Ugh, it has been a terrible few weeks. The Kolache place that I like to walk to closes down at 2:00 PM, which does not fit my schedule at all. For one, the day isn't at its peak warmness till 2:00 or 3:00 PM, which means that even if I wait till the last minute and leave at 1:00 PM, it is still colder during my walk than I would like. For two, after a long walk I never feel like working, so I'm stuck on the horns of this dilemma of whether I want to go for a nice walk and lunch, or stay in and try to be productive. Anyway, I think I have mostly exhausted their selection, so perhaps my kolache hunger will abate with the coming of spring.
The one bright spot has been a program called Hexcells, which is a sort of neon-ish, highly glowy pixel art painting program produced by two programmers. I picked up Hexcells due to some suggestions on Reddit, and the program has been a real joy to work with. Hexcells is relatively simple and easy to learn (especially compared to the great beast Photoshop), and Hexcell lets even programmers like me produce decent looking pixel art in a fairly fast fashion. I quite literally have negative art skill, so the fact that Hexcell lets me make acceptable looking icons and such is a real accomplishment. The program is only $20, and I'd recommend trying it out if you have any interest in making pixel art or other abstract imagery. They have a demo too, but I only used the demo for ~3 minutes before throwing my money at them.
And as you may have guessed from the above, I've given on trying to make art in the sort of iconic, runic, stained-glass fashion that I linked to in the last update. It turns out that there is a thin line between runic and childish, and I am unable to comprehend or cross that line. All I can do is look at the final products I was producing and go "Hmm, that looks like it was made by a five year old." So, like all the indie devs before me I've switched to a more pixel art style, enabled by Hexcell. Some of the game images I can draw myself, while others are modified or composited versions of Creative Commons works. So far I've been happy with the results. For the first time in my life I've made a halfway-decent background/floor image! As you can tell, I'm very excited. I mean, the results are not great works of art by any means, but they are a definite step up for me.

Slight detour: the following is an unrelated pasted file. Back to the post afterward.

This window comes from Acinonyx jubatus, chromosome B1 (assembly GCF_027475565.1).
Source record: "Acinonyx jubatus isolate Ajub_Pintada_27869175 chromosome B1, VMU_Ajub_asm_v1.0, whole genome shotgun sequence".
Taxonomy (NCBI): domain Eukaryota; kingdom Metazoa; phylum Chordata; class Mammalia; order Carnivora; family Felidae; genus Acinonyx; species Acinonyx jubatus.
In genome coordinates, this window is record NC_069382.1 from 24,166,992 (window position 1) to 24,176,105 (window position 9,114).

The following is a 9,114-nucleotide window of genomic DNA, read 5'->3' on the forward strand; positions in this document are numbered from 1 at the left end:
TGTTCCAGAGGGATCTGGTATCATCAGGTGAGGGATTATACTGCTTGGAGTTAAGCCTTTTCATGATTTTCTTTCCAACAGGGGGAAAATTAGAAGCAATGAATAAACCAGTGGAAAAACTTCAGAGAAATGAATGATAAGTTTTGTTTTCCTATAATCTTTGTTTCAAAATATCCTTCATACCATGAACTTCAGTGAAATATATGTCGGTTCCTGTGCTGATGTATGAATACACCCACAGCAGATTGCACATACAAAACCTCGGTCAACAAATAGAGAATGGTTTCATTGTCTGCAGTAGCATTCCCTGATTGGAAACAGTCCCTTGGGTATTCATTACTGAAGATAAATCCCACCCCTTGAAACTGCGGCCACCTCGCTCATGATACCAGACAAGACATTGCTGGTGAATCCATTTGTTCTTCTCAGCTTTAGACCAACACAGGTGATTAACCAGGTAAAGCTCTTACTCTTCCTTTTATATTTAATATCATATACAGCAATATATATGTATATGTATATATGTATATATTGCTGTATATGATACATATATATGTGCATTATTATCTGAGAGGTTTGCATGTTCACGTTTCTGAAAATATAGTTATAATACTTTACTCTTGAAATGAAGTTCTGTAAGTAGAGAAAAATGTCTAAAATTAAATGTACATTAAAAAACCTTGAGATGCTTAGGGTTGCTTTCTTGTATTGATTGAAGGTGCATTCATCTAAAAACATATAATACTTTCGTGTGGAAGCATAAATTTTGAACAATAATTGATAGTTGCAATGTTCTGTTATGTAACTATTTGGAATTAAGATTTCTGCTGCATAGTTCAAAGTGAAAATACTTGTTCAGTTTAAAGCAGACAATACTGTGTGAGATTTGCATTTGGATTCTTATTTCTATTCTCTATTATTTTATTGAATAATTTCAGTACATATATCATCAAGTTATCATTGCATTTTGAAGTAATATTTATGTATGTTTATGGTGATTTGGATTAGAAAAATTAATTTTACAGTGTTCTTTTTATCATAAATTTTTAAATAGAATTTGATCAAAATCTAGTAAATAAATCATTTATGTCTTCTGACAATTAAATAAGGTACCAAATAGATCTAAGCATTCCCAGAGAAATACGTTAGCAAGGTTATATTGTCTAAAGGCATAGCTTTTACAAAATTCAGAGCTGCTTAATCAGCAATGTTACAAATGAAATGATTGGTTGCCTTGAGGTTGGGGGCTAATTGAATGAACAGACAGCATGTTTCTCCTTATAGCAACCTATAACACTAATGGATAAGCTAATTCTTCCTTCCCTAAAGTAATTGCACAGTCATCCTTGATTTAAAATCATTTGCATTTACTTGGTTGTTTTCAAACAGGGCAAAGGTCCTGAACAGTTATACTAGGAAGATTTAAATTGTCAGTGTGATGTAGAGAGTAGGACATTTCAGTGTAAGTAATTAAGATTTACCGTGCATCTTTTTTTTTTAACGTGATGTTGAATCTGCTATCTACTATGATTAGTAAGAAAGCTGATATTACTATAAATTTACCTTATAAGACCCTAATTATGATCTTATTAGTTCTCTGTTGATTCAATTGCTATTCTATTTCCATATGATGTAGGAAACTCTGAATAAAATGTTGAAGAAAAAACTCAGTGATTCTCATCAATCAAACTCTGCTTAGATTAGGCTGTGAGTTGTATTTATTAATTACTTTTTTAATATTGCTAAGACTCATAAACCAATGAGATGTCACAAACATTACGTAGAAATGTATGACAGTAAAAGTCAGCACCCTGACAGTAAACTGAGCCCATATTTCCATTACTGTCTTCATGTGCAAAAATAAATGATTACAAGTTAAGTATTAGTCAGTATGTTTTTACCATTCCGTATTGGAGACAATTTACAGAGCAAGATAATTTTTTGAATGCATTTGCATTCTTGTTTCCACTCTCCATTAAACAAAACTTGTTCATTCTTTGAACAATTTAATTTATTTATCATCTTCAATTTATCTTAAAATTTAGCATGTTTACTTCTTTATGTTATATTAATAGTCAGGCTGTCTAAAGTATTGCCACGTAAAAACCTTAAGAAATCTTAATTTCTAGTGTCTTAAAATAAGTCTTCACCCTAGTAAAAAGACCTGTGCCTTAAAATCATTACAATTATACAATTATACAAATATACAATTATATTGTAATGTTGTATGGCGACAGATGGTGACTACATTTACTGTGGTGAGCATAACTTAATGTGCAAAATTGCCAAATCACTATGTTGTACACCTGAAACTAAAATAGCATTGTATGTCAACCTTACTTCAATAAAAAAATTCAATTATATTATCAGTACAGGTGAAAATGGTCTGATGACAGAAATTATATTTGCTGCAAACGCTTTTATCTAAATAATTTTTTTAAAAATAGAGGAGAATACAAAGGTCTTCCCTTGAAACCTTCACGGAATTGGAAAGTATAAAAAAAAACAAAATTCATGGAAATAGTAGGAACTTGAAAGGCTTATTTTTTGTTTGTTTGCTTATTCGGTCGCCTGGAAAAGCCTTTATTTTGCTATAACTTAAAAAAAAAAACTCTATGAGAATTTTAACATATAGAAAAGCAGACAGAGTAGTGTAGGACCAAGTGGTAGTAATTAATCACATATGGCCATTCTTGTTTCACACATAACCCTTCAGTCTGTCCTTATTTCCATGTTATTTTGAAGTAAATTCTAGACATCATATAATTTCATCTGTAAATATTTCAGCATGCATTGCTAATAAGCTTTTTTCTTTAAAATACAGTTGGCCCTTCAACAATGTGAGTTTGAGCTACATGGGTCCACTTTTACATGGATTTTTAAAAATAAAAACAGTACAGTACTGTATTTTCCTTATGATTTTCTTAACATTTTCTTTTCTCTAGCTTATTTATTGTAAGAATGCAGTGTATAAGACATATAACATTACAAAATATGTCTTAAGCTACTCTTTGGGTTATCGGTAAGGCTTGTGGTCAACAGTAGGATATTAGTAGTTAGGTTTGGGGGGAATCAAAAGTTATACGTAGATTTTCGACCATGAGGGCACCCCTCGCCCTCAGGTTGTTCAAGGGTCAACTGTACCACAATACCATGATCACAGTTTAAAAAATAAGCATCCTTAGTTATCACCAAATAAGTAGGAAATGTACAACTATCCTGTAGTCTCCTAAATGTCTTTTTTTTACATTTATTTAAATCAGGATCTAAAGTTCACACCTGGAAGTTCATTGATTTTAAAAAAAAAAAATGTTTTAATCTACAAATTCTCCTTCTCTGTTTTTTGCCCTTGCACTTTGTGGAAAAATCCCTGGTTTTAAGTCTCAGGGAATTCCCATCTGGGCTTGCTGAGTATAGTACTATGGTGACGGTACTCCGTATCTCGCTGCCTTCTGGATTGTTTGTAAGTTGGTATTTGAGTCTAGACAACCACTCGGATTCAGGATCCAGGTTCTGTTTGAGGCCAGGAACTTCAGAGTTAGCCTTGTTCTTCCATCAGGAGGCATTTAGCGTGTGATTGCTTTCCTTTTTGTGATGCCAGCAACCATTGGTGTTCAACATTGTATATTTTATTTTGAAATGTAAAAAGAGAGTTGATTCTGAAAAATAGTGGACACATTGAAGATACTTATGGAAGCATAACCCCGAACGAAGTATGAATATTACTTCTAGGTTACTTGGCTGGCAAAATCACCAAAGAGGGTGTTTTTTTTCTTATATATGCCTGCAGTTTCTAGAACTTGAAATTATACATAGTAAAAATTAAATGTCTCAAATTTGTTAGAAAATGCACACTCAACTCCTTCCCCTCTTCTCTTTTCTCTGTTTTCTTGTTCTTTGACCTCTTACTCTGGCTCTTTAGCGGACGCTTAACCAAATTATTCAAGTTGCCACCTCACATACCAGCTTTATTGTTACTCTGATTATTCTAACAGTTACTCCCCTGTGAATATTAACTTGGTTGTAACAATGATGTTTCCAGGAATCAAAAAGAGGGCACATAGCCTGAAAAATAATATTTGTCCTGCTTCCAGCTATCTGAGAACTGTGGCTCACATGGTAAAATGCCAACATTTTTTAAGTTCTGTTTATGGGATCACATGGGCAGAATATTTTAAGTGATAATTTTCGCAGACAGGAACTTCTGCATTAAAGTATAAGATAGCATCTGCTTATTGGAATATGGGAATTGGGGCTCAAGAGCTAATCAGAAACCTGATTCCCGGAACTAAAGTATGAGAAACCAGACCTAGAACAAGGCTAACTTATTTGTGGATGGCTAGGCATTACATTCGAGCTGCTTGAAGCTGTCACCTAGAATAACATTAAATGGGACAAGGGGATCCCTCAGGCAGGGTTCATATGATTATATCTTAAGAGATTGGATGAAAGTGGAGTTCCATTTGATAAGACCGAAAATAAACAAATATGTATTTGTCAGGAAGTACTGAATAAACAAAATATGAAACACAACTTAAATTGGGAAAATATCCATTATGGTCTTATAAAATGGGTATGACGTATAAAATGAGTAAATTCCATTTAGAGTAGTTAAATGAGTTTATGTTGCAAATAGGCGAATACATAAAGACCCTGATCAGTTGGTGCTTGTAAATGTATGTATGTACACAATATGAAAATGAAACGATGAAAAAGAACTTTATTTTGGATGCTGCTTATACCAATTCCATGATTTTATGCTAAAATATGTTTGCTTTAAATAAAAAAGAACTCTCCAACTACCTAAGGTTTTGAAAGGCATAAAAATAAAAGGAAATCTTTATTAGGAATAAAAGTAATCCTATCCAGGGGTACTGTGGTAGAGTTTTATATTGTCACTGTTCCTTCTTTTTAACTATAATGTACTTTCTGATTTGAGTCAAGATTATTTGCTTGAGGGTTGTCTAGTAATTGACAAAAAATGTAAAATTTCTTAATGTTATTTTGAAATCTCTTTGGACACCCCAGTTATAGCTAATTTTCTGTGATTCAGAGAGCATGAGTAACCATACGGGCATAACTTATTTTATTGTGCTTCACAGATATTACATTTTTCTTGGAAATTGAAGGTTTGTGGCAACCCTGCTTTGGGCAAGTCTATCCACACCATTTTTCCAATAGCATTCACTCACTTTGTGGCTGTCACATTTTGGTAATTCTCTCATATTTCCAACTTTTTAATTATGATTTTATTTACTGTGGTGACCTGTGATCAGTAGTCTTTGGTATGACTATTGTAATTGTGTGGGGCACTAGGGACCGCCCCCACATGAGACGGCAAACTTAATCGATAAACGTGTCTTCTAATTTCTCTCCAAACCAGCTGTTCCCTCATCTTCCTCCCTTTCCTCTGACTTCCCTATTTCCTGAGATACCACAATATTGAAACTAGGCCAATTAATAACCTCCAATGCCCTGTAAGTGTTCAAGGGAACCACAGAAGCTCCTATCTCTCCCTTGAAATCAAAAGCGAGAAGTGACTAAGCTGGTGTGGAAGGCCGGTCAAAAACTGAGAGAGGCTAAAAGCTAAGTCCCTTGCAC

Hmm, what else. Now that I have some general art direction/process in place and a sort of vertical slice of the art, I've been thinking more about what sort of story and meta-layer to place on top of the battle layer/main-game-loop. The rewards that you build up by playing the game are fairly straightforward; more Runes, items to improve stats, and Creature-pages in your grimoire that give bonuses to certain creature types. The story for the game took me way longer (too long) though. When I first started thinking about the game way back when, my idea was that the story would be about a somewhat hapless or comical cultist, sort of like Black Mage from 8-Bit Adventures. More recently though, that hasn't really been resonating with me and I've been brain-storming for alternate justifications for the battles. The answer, obviously, is to draw from the source material and make it into an epistolary game. I.e. have a log entry about some sort of horror, battle, further log entry, battle, further log entry, boss, then start a new journal/chapter. Something along that pattern. It gives me plenty of source material to draw from too, and just fits the genre. Perhaps not the most original sort of game framing/story, but I think it should be serviceable.
So, that's the next step, developing a story-beat generator and generating opponents to go along with it.